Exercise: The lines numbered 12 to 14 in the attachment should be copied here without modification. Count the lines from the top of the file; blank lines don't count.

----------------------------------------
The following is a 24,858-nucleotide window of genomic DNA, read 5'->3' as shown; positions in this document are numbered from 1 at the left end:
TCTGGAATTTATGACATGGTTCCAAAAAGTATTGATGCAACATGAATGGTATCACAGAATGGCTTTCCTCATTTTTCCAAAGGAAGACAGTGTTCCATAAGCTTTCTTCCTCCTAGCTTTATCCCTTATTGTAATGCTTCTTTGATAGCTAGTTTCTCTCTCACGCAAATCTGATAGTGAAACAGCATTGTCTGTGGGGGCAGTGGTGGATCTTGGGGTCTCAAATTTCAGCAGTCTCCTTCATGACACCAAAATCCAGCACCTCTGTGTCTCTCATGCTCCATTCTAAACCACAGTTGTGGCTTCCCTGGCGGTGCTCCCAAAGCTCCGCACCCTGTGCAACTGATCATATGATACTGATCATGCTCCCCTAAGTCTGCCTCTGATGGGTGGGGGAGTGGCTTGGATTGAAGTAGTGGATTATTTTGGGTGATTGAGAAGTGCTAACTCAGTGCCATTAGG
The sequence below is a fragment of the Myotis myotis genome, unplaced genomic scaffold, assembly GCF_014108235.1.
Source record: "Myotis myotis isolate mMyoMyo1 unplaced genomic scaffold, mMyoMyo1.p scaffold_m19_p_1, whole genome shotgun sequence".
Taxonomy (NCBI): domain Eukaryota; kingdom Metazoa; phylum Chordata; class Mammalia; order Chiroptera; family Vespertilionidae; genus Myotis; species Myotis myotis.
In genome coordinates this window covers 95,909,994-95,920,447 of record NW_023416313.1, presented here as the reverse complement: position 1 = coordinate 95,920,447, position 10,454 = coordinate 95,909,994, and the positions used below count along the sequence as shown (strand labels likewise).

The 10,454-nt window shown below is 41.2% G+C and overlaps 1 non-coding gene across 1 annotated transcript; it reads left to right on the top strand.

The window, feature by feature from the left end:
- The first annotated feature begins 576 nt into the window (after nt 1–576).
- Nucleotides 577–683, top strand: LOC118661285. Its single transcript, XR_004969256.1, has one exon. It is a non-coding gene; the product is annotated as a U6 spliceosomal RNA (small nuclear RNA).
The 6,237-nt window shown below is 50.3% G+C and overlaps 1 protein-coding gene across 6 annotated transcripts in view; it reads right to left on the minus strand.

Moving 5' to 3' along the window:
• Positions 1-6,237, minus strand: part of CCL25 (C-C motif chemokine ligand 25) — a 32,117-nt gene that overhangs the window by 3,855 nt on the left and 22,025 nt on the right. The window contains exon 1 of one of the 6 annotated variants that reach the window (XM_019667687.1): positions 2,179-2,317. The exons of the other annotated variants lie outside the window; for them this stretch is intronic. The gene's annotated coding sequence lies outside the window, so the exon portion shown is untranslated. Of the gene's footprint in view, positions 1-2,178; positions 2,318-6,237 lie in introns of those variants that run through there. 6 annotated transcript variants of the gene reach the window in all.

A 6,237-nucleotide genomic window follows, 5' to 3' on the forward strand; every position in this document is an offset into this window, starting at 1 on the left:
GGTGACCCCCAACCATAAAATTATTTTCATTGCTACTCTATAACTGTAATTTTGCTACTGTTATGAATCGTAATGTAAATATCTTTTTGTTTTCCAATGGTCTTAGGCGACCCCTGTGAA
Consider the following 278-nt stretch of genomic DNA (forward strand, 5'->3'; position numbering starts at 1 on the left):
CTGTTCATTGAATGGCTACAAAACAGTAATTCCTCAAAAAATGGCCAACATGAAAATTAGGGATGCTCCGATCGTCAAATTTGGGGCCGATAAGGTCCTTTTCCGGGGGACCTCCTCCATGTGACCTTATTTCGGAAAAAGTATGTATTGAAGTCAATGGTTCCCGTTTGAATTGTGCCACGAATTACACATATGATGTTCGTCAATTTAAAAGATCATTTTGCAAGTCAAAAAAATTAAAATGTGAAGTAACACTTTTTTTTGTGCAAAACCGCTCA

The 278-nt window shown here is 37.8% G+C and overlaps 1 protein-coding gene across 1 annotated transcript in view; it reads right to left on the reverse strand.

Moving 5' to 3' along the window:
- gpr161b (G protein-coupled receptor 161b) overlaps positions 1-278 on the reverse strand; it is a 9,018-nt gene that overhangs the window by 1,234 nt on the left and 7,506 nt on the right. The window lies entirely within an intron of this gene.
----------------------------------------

Moving 5' to 3' along the window:
• Positions 1-6,237, minus strand: part of CCL25 (C-C motif chemokine ligand 25) — a 32,117-nt gene that overhangs the window by 3,855 nt on the left and 22,025 nt on the right. The window contains exon 1 of one of the 6 annotated variants that reach the window (XM_019667687.1): positions 2,179-2,317. The exons of the other annotated variants lie outside the window; for them this stretch is intronic. The gene's annotated coding sequence lies outside the window, so the exon portion shown is untranslated. Of the gene's footprint in view, positions 1-2,178; positions 2,318-6,237 lie in introns of those variants that run through there. 6 annotated transcript variants of the gene reach the window in all.

A 6,237-nucleotide genomic window follows, 5' to 3' on the forward strand; every position in this document is an offset into this window, starting at 1 on the left: